Periodically I come across a book that grips my soul and takes my breath away. I am presently reading such a book and though not a lengthy book it is a meaty book that requires one to back up and read again. The book is titled Jesus+Nothing=Everything. The author is Tullian Tchividjian, pastor of Coral Ridge Presbyterian Church in Coral Ridge, Florida. This is the church that was founded and pastor by Dr. D. James Kennedy up until the time of his death. Tullian is also the grandson of Billy Graham.

The book deals with all of the things that we Christians try to add to the pure simplicity of the Gospel. When the truth of the matter is that when Jesus said, “It is finished!” He meant it. There is nothing we can add to it, it is finished. No amount of effort on our part can ever enhance our position before God in Christ and if we offer up anything, even good things to show God our sincerity or good faith, this amounts to dead works on our behalf. How do you add to a finished work?

Tullian says, “Christian growth does not happen by first behaving better, but by believing better, believing in bigger, deeper, and brighter ways that Christ has already secured for sinners.” What does he mean?

What he means is that we simply need to truly believe what it is the Bible says that Christ has done for us. Such as, all of our sins have been atoned for, past, present and future. That Christ has already blessed us with every spiritual blessing. That in Christ and Christ alone we have already been redeemed made righteous, and sanctified. We do not have to work for any of these things but simply begin living in the truth of them by constantly reminding ourselves of them. If we are in Christ we can be no more acceptable to Him than we already are! Do you know that? Do you believe that?

Because we are naturally prone to look at ourselves and our performance more than we look to Christ and His performance, we need to be constantly reminded of the completed and finished work of Christ that has already been done in us. When we stumble we need to remember that Christ does not stand looking at us in disappointment. It is the enemy who whispers into our ears what losers we are. Christ wants us to know and to realize that there is now no condemnation in Him. He longs to pick us up, brush off the seat of our britches and show us how to walk in the victory that He has purchased for us.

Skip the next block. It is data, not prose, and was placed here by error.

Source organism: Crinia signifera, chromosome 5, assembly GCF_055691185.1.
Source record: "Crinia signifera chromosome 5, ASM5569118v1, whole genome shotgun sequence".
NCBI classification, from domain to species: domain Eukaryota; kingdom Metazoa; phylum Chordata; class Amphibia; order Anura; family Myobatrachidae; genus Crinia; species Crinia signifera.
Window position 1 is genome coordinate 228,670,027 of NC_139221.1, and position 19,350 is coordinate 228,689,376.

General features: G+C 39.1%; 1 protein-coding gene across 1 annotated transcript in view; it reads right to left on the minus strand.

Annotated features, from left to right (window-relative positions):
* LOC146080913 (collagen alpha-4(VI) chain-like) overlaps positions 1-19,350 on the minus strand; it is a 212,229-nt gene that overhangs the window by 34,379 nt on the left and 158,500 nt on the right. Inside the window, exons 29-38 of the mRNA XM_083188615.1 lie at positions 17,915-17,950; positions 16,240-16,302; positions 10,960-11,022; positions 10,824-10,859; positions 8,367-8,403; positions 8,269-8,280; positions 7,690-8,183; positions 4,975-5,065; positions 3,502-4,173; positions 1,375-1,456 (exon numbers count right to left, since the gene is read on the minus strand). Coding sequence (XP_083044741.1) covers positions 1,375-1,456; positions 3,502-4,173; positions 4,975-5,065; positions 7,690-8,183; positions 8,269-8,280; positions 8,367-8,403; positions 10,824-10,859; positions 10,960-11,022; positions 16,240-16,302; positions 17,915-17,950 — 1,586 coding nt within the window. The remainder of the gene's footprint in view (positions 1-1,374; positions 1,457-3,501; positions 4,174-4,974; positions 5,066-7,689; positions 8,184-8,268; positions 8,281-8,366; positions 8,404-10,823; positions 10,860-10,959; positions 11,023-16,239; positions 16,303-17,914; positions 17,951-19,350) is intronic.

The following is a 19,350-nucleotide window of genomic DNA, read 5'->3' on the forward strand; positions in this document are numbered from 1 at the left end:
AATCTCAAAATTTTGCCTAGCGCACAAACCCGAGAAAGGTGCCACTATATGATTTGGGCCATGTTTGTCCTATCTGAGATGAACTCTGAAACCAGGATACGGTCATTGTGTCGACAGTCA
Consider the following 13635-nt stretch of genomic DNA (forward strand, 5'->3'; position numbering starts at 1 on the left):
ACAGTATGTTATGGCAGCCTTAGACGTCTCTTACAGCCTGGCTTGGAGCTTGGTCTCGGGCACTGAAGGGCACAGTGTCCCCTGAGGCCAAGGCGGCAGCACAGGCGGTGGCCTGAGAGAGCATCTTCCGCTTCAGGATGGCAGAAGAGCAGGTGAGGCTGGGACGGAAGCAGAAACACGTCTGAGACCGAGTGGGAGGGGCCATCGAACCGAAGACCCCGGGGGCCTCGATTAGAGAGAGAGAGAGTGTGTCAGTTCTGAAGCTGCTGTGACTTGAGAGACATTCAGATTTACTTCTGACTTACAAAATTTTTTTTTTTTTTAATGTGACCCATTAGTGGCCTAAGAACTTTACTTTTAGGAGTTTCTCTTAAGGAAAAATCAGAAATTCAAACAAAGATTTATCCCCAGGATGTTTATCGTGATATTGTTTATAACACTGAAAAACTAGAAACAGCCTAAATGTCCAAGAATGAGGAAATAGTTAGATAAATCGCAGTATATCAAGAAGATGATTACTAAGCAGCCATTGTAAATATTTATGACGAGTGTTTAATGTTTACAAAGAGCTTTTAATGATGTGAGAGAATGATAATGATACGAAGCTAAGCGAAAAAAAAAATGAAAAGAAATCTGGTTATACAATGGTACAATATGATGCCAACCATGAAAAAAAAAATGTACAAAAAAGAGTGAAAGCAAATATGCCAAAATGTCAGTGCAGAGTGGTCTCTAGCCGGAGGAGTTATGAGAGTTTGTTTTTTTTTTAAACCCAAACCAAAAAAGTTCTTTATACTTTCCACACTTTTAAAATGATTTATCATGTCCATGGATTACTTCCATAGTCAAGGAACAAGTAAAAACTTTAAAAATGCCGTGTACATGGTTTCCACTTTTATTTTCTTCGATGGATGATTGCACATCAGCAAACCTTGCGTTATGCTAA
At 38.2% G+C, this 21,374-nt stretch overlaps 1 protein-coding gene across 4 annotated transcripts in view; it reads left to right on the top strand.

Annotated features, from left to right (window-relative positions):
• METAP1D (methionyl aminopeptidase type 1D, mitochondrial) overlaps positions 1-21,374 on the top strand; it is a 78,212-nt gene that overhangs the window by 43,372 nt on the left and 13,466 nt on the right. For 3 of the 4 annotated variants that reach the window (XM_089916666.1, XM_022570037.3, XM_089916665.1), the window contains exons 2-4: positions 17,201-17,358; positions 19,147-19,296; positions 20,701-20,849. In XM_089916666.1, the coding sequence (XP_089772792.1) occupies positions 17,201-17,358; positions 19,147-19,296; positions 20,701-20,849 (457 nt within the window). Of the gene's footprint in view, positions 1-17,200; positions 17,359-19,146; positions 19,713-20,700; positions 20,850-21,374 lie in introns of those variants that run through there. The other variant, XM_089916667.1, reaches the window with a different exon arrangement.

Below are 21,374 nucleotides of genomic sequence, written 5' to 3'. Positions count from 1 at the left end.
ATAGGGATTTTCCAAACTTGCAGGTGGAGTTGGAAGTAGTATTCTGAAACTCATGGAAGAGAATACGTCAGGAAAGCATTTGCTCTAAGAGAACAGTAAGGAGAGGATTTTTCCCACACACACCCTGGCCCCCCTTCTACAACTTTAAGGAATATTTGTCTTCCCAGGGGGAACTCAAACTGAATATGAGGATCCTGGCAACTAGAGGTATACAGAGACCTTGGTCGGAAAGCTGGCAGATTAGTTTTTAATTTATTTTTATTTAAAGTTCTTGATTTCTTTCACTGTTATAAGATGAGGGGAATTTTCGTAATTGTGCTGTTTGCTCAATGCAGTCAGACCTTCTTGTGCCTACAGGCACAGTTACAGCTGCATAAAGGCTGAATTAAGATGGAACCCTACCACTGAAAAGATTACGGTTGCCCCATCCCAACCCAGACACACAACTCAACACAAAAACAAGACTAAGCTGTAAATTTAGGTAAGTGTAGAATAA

Tullian also says, “The hard work of Christian growth, therefore, is to think less of ourselves and our performance and more of Jesus and his performance for us. Ironically, when we focus mostly on our need to get better, we actually get worse. We become neurotic and self-absorbed. Preoccupation with our effort instead of with God’s effort for us makes us increasingly self-centered and morbidly introspective.”

These are truths that the enemy does not want us to apprehend. He does not want us to fully understand the implications of the cross and the message of the gospel. His goal is to keep us wrapped in grave clothes, like Lazarus who was alive but still bound by the burial wrappings (John 11:44). Jesus has come to set the captives free. And he whom the Son makes free is free, indeed (John 8:36). “It was for freedom that Christ set us free; therefore keep standing firm and do not be subject again to a yoke of slavery” (Galatians 5:1).